WASHINGTON D.C. - Population growth in the United States has dropped to its lowest level since the Great Depression of the 1930s, even as more people have continued to shift to living in the South and the West, boosting their congressional representation at the expense of the Northeast and the Midwest, data from the US Census Bureau has shown.
As per the first groupings of data released by the agency, the US population grew to 331,449,281 last year, a 7.4-percent increase against the last decade - but the second-slowest rate since the count began.
And even a recovering economy may not reverse the trend, warned William Frey, a demographer at the Brookings Institution in Washington D.C.
The new ten-year census data will be used to reapportion congressional seats based upon state population figures, also known as the apportionment count.
Ultimately, the count determines how $1.5 trillion in federal spending is allocated each year.
Based on the latest figures, Republican Sunbelt giants Texas and Florida have added enough residents to gain congressional seats: Texas has added two, while Florida gained one congressional seat.
Meanwhile, North Carolina, Colorado, Montana, and Oregon also gained one seat each.
With the South weaning away major manufacturing industries, such as automobiles, from the Rust Belt, North Carolina and Texas are set to become the intellectual powerhouses of the new economy, according to William Fulton, director of the Kinder Institute for Urban Research at Houston's Rice University.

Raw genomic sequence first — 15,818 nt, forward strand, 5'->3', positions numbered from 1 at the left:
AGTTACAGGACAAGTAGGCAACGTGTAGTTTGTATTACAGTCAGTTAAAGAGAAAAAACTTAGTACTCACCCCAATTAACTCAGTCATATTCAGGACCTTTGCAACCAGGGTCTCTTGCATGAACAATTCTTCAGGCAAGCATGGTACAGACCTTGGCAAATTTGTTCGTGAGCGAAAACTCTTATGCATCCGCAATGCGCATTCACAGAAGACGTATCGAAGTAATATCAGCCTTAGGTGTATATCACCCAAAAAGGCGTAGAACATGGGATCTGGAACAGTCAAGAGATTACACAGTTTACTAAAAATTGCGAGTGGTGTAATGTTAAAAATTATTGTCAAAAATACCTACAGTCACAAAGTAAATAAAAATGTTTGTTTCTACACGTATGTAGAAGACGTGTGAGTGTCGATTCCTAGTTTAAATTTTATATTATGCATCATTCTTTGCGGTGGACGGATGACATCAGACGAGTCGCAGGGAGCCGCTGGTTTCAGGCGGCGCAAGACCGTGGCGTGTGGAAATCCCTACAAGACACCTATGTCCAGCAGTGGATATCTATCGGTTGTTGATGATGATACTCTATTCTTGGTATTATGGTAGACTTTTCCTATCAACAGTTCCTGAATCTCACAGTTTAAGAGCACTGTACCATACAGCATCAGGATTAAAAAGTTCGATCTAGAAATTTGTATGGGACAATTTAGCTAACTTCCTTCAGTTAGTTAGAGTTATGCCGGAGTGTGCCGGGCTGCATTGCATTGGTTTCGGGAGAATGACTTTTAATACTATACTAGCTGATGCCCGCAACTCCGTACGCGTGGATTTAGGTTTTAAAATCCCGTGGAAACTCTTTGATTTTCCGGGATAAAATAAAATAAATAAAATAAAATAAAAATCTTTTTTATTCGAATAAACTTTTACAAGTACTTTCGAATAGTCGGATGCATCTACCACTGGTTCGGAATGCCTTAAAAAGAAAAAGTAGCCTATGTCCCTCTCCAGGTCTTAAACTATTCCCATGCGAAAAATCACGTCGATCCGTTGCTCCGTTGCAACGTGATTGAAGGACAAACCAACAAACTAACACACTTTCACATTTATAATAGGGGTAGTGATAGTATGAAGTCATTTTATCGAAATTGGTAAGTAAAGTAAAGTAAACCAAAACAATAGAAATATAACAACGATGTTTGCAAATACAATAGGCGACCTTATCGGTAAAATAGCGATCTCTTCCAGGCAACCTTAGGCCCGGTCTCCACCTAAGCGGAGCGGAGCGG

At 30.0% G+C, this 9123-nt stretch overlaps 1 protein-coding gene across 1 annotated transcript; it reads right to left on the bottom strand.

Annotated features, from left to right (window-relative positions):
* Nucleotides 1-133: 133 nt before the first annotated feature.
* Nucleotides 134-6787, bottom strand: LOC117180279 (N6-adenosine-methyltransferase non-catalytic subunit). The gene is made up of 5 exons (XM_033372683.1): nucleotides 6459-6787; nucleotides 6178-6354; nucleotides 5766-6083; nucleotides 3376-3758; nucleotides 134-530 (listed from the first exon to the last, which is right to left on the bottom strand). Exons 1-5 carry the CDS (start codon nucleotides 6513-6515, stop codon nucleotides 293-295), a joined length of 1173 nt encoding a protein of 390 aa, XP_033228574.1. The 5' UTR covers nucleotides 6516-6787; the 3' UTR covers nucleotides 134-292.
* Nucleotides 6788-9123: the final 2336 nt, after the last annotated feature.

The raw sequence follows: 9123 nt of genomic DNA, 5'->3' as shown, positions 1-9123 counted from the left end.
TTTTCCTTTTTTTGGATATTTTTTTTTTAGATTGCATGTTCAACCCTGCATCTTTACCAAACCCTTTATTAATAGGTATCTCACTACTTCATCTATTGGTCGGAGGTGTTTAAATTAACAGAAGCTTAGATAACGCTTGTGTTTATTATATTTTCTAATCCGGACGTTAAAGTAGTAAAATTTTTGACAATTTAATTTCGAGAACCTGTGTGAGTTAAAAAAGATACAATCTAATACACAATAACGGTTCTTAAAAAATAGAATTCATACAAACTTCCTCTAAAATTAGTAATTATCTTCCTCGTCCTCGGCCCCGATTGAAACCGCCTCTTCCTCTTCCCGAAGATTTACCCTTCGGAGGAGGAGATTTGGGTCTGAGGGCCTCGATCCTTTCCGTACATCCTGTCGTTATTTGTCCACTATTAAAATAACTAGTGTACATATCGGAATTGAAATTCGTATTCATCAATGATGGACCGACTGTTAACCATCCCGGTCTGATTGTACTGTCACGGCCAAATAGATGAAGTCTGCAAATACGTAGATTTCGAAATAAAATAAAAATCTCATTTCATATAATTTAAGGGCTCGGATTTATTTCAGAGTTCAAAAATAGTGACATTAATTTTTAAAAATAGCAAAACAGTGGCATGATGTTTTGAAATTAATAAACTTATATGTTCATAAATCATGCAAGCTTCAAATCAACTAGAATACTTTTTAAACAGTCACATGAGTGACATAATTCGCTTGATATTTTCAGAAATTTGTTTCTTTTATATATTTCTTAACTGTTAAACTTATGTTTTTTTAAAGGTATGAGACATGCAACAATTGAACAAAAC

In contrast, one-time engines of growth, New York and California, have recorded reduced population growth, which is expected to affect their political clout.
Slowing migration to California, the nation's most populous state, has cost it one congressional seat, a first in its 170-year history. Soaring home prices have also prompted many Californians to relocate to other Western states.
"Californians are taking their votes and moving to other places," Frey noted, as quoted by the Associated Press.
The relocations have helped turn Colorado and Nevada into Democratic states and made Arizona competitive.
However, it is not clear whether this migration to GOP-run states would benefit the Republicans in the long run, with experts opining that it could result in giving Democrats an edge instead.
"What's happening is growth in Sunbelt states that are trending Democratic or will soon trend Democratic," Frey said.
"Texas hasn't flipped blue yet as a state, but the blue population centers are growing really fast," said Fulton.